A couple years ago, I stumbled upon a profound retelling of the American education system, called “Changing Education Paradigms”. Like all things so pristinely intellectual, it came with a British accent and was told by a knight, Ken Robinson. In his broad British sweep over the history of education in America, he landed on an important theme: today’s schools hinder creativity and passion. And they are hopelessly outdated. They were built to staff factories, and now they must be reimagined to create individual growth.
For me, the thought of our public school system still conjures the image of the school I worked at in North Philadelphia after college. Like many schools in that part of the city, it was designed by the same architect who designed many of that city’s factories. Of course, there are two tragedies there – one, that the building was designed as it was, and two, that it is still used as it is. No changes, no modifications. The space always felt stale and uninspiring, like a textile mill with desks and the occasional mosaic to trick kids into thinking the space wasn’t so ugly.
Robinson makes some great connections between today’s schools and yesterday’s factories. Like the factories they were modeled after, many schools today would prefer to atomize students and prescribe them to a series of discrete and testable paths, where they compete for the glory of “proficient”, or for those geniuses among them, “advanced.” In this model, talent and passion seem subsumed, carried downward by an ever-moving sea. But, where does all this proficiency go? What profound tributaries does it empty into that we should all be so eager to usher it forward rather than dam it up?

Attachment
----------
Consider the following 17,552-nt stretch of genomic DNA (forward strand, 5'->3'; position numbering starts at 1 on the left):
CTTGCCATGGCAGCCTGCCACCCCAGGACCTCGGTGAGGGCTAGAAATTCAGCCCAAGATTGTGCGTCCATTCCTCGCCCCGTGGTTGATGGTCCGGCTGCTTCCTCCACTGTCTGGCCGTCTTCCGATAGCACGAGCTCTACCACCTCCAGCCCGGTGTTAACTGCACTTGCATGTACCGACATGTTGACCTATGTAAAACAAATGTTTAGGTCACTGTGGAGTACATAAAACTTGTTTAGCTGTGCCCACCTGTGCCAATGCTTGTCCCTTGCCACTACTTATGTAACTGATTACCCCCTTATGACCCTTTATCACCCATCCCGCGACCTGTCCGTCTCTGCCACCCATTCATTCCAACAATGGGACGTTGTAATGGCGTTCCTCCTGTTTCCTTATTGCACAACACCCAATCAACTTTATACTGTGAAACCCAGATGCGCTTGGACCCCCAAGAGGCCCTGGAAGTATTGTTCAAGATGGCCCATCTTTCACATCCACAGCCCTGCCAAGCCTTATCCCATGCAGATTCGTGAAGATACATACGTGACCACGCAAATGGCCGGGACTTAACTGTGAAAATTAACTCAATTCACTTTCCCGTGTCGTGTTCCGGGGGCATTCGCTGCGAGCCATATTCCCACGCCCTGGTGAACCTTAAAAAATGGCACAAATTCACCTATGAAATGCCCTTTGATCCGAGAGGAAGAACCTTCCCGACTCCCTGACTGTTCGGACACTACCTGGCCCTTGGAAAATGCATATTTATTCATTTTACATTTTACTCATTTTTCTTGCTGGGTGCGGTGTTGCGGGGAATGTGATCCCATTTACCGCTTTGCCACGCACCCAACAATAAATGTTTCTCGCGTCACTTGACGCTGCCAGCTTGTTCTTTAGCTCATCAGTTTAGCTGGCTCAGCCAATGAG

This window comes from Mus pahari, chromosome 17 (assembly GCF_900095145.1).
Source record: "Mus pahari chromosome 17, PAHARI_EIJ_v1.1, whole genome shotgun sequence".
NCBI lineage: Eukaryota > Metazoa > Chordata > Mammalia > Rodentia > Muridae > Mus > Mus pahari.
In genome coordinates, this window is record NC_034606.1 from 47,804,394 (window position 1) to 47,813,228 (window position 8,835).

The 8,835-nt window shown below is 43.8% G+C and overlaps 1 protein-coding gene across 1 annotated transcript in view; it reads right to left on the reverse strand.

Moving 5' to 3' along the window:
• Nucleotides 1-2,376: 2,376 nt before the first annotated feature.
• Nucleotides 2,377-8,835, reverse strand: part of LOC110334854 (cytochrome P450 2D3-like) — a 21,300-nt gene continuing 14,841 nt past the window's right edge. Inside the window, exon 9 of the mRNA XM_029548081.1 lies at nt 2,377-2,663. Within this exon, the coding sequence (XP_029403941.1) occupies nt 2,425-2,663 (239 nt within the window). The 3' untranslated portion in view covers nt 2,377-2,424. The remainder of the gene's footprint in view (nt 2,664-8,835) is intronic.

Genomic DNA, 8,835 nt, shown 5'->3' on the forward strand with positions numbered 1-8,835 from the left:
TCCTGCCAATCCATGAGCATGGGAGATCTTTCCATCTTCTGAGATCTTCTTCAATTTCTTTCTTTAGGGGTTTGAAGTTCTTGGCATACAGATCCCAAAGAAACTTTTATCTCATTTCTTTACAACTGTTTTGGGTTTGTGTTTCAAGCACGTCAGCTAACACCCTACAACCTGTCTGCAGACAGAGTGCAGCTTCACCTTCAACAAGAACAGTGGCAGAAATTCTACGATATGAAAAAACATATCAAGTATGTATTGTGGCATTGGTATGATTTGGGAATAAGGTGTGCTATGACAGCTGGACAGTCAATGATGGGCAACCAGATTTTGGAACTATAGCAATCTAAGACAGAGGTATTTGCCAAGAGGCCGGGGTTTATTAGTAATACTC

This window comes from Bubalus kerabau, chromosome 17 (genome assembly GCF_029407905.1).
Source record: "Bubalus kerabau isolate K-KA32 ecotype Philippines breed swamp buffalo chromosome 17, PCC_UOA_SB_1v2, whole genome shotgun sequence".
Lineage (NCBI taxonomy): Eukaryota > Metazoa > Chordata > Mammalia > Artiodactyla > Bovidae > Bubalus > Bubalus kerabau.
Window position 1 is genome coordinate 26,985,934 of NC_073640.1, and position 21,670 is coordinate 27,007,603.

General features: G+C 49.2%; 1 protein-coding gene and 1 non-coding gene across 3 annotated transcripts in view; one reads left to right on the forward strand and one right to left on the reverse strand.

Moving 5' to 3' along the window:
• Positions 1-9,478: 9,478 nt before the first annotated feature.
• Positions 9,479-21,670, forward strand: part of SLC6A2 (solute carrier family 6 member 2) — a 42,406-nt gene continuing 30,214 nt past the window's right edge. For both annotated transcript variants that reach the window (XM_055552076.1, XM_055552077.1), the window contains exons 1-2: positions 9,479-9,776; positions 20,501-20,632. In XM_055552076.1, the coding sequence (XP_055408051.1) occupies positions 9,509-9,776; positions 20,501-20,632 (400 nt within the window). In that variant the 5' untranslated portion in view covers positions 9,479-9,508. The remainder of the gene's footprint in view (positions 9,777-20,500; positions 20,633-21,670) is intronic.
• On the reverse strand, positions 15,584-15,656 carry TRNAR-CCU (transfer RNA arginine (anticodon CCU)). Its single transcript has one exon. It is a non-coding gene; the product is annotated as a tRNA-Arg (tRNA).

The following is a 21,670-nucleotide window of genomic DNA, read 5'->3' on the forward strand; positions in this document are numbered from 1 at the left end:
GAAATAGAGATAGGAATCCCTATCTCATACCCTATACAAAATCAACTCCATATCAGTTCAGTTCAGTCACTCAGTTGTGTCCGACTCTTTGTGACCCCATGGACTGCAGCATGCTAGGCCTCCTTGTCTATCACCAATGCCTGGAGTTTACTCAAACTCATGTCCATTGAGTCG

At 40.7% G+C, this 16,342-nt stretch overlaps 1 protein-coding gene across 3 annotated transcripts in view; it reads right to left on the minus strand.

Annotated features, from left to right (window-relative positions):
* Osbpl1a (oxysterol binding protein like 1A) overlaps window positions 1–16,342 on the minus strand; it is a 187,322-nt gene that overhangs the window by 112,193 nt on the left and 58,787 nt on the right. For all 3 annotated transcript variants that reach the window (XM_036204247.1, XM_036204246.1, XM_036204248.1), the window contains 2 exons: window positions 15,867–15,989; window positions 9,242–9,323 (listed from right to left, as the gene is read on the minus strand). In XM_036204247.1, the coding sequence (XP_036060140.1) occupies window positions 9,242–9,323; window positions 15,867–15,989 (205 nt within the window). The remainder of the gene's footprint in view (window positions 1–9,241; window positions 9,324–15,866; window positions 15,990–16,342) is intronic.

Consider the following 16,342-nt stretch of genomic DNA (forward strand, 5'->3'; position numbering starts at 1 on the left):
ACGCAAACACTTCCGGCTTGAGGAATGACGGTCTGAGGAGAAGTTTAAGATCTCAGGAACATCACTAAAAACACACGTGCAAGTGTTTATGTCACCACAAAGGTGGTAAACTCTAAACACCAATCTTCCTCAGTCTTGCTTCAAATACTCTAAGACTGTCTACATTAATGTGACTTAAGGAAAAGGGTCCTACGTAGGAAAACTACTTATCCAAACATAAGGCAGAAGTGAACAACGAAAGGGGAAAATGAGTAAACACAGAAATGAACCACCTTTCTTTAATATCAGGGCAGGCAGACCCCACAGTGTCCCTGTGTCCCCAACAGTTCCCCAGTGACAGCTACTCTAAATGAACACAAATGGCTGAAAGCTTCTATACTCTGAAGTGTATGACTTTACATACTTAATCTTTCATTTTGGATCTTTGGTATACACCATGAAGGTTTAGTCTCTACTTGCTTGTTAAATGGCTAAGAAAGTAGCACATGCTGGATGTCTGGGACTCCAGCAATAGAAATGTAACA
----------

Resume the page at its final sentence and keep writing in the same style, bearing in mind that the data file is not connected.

Today I watched another talk Ken Robinson had given at TED a couple years ago and was inspired by a potential path forward for our schools. In this talk, Robinson calls for a “learning revolution” to change the way we think about education.
For Robinson, one of the most important things we can do is change the metaphor. No longer should we think of learning as a mechanical, scalable process. Instead, in order to move forward, we should reach even further behind and reclaim some of the sentiment that guided earlier societies. We should move the metaphor from industrial to agricultural, because, in Robinson’s words:
You cannot predict the outcome of human development. All you can do is, like the farmer, change the conditions under which the talents will flourish. We can’t clone systems, but we must customize them. We must create movement in which people develop their own solutions but with external support and a personalized curriculum.
Surely, the educators among us recognize that learning is an organic process, and yet sometimes it feels as if the education system exists to prune branches rather than grow trees. Now it’s time to change the way we speak and think about education. It’s time to root out the elements of education that no longer make sense, and replace them with something that has always created abundance: our diversity of ideas. No one purpose should hold monopoly over education. Like the farmers we are, we must start sowing an ecosystem, so we can grow the potential of each student.
Zach Wagner, Learning Designer, has a background in educational technology and research from Harvard. He is also smart-as-a-whip, great to work with, and very much in demand these by his peers here at Six Red Marbles.
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